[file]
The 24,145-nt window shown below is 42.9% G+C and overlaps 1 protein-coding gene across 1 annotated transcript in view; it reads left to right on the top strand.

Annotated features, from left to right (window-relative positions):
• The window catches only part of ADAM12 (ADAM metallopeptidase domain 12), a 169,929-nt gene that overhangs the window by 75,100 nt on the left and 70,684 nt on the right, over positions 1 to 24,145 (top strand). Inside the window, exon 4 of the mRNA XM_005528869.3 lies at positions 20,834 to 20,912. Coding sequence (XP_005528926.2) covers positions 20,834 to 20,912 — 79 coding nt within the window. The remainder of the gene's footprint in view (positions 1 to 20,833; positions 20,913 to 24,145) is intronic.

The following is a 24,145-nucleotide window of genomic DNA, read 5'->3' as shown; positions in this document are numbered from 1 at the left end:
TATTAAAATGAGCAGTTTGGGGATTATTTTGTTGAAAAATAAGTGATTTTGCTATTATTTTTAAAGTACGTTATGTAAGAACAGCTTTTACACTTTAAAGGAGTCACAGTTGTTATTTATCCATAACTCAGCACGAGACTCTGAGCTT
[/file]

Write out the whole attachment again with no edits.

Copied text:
The 24,145-nt window shown below is 42.9% G+C and overlaps 1 protein-coding gene across 1 annotated transcript in view; it reads left to right on the top strand.

Annotated features, from left to right (window-relative positions):
• The window catches only part of ADAM12 (ADAM metallopeptidase domain 12), a 169,929-nt gene that overhangs the window by 75,100 nt on the left and 70,684 nt on the right, over positions 1 to 24,145 (top strand). Inside the window, exon 4 of the mRNA XM_005528869.3 lies at positions 20,834 to 20,912. Coding sequence (XP_005528926.2) covers positions 20,834 to 20,912 — 79 coding nt within the window. The remainder of the gene's footprint in view (positions 1 to 20,833; positions 20,913 to 24,145) is intronic.

The following is a 24,145-nucleotide window of genomic DNA, read 5'->3' as shown; positions in this document are numbered from 1 at the left end:
TATTAAAATGAGCAGTTTGGGGATTATTTTGTTGAAAAATAAGTGATTTTGCTATTATTTTTAAAGTACGTTATGTAAGAACAGCTTTTACACTTTAAAGGAGTCACAGTTGTTATTTATCCATAACTCAGCACGAGACTCTGAGCTT